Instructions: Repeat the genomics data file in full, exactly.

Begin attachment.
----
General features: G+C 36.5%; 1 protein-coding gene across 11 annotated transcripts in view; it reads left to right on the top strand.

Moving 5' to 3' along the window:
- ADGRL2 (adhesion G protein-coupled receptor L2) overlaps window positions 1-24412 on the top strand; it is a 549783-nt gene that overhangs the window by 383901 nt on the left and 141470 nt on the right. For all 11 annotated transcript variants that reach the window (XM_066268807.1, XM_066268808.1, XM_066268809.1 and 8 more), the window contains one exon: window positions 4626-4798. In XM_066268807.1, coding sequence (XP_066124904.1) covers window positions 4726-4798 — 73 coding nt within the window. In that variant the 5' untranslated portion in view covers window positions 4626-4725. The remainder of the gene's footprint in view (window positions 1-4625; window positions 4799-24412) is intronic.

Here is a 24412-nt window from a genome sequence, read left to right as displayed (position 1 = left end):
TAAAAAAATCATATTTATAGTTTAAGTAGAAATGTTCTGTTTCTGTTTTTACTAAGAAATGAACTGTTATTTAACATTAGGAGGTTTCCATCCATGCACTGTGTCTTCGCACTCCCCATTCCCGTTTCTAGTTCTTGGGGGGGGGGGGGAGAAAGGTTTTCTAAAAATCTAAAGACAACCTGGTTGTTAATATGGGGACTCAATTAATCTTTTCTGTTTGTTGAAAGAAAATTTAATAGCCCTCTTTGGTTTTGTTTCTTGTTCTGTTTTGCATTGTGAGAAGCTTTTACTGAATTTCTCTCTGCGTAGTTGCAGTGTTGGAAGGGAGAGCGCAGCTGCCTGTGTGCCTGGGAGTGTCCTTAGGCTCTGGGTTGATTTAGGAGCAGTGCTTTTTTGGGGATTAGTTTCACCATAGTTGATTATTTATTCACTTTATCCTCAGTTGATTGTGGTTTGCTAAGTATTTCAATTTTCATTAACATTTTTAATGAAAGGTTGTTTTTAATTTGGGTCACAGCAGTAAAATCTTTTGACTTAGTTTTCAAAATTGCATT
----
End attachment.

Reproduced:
General features: G+C 36.5%; 1 protein-coding gene across 11 annotated transcripts in view; it reads left to right on the top strand.

Moving 5' to 3' along the window:
- ADGRL2 (adhesion G protein-coupled receptor L2) overlaps window positions 1-24412 on the top strand; it is a 549783-nt gene that overhangs the window by 383901 nt on the left and 141470 nt on the right. For all 11 annotated transcript variants that reach the window (XM_066268807.1, XM_066268808.1, XM_066268809.1 and 8 more), the window contains one exon: window positions 4626-4798. In XM_066268807.1, coding sequence (XP_066124904.1) covers window positions 4726-4798 — 73 coding nt within the window. In that variant the 5' untranslated portion in view covers window positions 4626-4725. The remainder of the gene's footprint in view (window positions 1-4625; window positions 4799-24412) is intronic.

Here is a 24412-nt window from a genome sequence, read left to right as displayed (position 1 = left end):
TAAAAAAATCATATTTATAGTTTAAGTAGAAATGTTCTGTTTCTGTTTTTACTAAGAAATGAACTGTTATTTAACATTAGGAGGTTTCCATCCATGCACTGTGTCTTCGCACTCCCCATTCCCGTTTCTAGTTCTTGGGGGGGGGGGGGAGAAAGGTTTTCTAAAAATCTAAAGACAACCTGGTTGTTAATATGGGGACTCAATTAATCTTTTCTGTTTGTTGAAAGAAAATTTAATAGCCCTCTTTGGTTTTGTTTCTTGTTCTGTTTTGCATTGTGAGAAGCTTTTACTGAATTTCTCTCTGCGTAGTTGCAGTGTTGGAAGGGAGAGCGCAGCTGCCTGTGTGCCTGGGAGTGTCCTTAGGCTCTGGGTTGATTTAGGAGCAGTGCTTTTTTGGGGATTAGTTTCACCATAGTTGATTATTTATTCACTTTATCCTCAGTTGATTGTGGTTTGCTAAGTATTTCAATTTTCATTAACATTTTTAATGAAAGGTTGTTTTTAATTTGGGTCACAGCAGTAAAATCTTTTGACTTAGTTTTCAAAATTGCATT